Supporting technical reports and other resources are also available on the project web site: http://sites.bu.edu/cfb/
Boston Green Ribbon Commission;
This Carbon Free Boston: Social Equity Report provides a deeper equity context for Carbon Free Boston as a whole, and for each strategy area, by demonstrating how inequitable and unjust the playing field is for socially vulnerable Bostonians and why equity must be integrated into policy design and implementation. This report summarizes the current landscape of climate action work for each strategy area and evaluates how it currently impacts inequity. Finally, this report provides guidance to the City and partners on how to do better; it lays out the attributes of an equitable approach to carbon-neutrality, framed around three guiding principles:
1) plan carefully to avoid unintended consequences
2) be intentional in design through a clear equity lens
3) practice inclusivity from start to finish.
Sustainable Solutions Lab University of Massachusetts, Boston;
As this report indicates, implementing CRB is necessary but not sufficient to prepare Boston's built environment for the freshwater and coastal flooding anticipated to result from climate change. Additional steps we must take include reforming existing tools, monitoring and evaluating flood adaptation activities, and establishing governance for district-scale coastal flood protection implementation. This report presents an array of options for moving forward. Over the next year or so, the City and relevant stakeholders will need to come together and decide which, if any, of these options provide the best paths forward for a more resilient city and region.
We recommend that the Governor of Massachusetts and the Mayor of Boston establish a joint commission to explore the options and determine a path forward. There is an opportunity for us to learn from the transition to clean energy as we prepare for climate change impacts. We recommend that the legislature take a leadership role in this effort as well, in order to evaluate the different options available to the Commonwealth as we attempt to address this dynamic challenge.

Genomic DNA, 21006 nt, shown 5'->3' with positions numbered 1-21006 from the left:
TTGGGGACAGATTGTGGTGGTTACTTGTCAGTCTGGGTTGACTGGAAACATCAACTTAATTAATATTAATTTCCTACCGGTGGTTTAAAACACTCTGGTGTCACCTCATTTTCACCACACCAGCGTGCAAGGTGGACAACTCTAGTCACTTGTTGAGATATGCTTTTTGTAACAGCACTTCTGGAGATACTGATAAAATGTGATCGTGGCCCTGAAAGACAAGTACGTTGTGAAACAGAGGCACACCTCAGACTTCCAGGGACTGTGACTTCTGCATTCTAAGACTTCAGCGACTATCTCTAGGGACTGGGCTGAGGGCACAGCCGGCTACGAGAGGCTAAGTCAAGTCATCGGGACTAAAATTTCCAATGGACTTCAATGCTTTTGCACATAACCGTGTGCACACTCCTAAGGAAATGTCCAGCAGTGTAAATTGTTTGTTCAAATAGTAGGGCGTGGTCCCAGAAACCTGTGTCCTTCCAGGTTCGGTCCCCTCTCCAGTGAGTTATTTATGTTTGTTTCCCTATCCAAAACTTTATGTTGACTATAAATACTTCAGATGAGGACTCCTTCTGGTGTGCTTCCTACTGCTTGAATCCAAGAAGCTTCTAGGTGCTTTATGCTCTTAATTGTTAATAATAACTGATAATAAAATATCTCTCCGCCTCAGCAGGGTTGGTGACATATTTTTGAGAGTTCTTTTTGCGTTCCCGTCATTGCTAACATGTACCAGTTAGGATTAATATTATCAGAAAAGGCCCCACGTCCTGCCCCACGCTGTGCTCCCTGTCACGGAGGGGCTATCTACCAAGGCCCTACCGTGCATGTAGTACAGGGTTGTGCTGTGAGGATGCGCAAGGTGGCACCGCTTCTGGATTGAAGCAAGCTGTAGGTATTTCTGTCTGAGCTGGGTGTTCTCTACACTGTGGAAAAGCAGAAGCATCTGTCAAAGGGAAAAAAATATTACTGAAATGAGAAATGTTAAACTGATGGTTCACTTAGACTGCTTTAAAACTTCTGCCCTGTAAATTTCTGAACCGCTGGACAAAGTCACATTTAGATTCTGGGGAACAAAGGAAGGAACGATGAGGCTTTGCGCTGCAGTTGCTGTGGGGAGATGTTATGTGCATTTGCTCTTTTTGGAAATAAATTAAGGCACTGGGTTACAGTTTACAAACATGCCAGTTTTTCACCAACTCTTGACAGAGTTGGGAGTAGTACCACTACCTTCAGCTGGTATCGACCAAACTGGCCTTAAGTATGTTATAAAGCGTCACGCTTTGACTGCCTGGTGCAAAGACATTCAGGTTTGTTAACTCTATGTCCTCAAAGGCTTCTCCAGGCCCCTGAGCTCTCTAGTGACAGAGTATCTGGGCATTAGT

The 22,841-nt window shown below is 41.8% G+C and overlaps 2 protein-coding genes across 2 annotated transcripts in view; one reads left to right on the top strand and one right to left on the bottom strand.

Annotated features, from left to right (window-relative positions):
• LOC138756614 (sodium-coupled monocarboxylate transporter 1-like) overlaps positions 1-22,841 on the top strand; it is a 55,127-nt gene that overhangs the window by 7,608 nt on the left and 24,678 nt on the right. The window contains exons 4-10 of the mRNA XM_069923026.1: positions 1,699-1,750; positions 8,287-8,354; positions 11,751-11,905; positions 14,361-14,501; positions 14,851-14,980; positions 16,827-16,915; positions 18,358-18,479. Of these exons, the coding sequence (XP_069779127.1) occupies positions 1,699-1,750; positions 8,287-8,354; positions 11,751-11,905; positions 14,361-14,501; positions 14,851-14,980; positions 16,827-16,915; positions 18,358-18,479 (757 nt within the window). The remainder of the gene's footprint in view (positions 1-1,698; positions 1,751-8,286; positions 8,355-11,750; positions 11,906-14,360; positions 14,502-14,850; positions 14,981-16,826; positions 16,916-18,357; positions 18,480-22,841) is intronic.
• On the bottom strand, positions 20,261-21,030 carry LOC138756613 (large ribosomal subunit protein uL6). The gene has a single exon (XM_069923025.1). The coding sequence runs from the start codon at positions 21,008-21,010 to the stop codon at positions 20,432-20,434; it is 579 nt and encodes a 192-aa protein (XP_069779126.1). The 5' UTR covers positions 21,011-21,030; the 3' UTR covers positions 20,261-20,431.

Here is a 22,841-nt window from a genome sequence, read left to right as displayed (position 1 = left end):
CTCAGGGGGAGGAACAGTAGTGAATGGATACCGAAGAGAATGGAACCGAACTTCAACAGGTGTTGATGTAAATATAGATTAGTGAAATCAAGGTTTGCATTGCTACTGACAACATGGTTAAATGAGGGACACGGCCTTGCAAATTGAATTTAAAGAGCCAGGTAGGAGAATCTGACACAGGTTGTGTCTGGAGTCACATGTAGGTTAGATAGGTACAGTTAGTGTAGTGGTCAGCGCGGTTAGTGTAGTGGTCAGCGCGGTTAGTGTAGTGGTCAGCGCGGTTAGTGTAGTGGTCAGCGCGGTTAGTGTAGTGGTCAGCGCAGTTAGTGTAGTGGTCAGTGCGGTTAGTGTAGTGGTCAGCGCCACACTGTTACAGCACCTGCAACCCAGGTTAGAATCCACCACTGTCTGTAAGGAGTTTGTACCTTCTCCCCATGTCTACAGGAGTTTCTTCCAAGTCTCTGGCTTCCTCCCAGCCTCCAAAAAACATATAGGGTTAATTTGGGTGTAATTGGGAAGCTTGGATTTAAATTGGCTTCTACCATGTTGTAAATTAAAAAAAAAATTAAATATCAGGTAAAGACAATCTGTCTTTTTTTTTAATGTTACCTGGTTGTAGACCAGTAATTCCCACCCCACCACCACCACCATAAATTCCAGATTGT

As home to America's first subway, Boston has been a transit-oriented city for more than a century. In fact, much of our regional economic success is due to the connectivity that a transit system provides. It is no coincidence that the area served by the MBTA houses almost 70 percent of the state's population, offers 74 percent of the jobs, and generates 84 percent of Massachusetts's gross domestic product. The MBTA is the backbone of our economy and any successful strategy for continued growth and prosperity for the region must begin with smart investment in this system.
Luckily, the calculus is straightforward as the benefits from our transit system far outweigh the costs we dedicate to support it. A new report from A Better City, made possible through support from both the Barr Foundation and The Boston Foundation, measured the MBTA's performance and economic impact. It found that through travel time and cost savings, vehicular crashes avoided and reduced auto emissions, the MBTA provides an estimated $11.4 billion in value to Greater Boston each year for both transit users and non-users alike. Boston residents experience all of these benefits from the T's annual operating budget of approximately $2 billion.
The report also considered the alternative, examining what would it cost if our transit system did not exist. Our economy would require the capital cost of nearly 2,300 additional lane miles of roads and 400,000 more parking spaces. If we needed to build that today, the cost for this vehicular infrastructure would be over $15 billion. The MBTA is a bargain today and for the future.
Technical Development Corp (TDC);
This document provides an overview of a financial health evaluation TDC conducted in 2017 to capture the financial health trends of a Boston-based cohort of arts organizations who participated in the Barr-Klarman Arts Capacity Building Initiative (2012-2017), a joint grant program of the Barr Foundation and The Klarman Family Foundation. TDC's financial health evaluation was designed to impart a clear financial picture of the cohort at the program's end, as well as complement the qualitative evaluation of the Initiative (2016-2017) led by Diane Espaldon and Sara Peterson.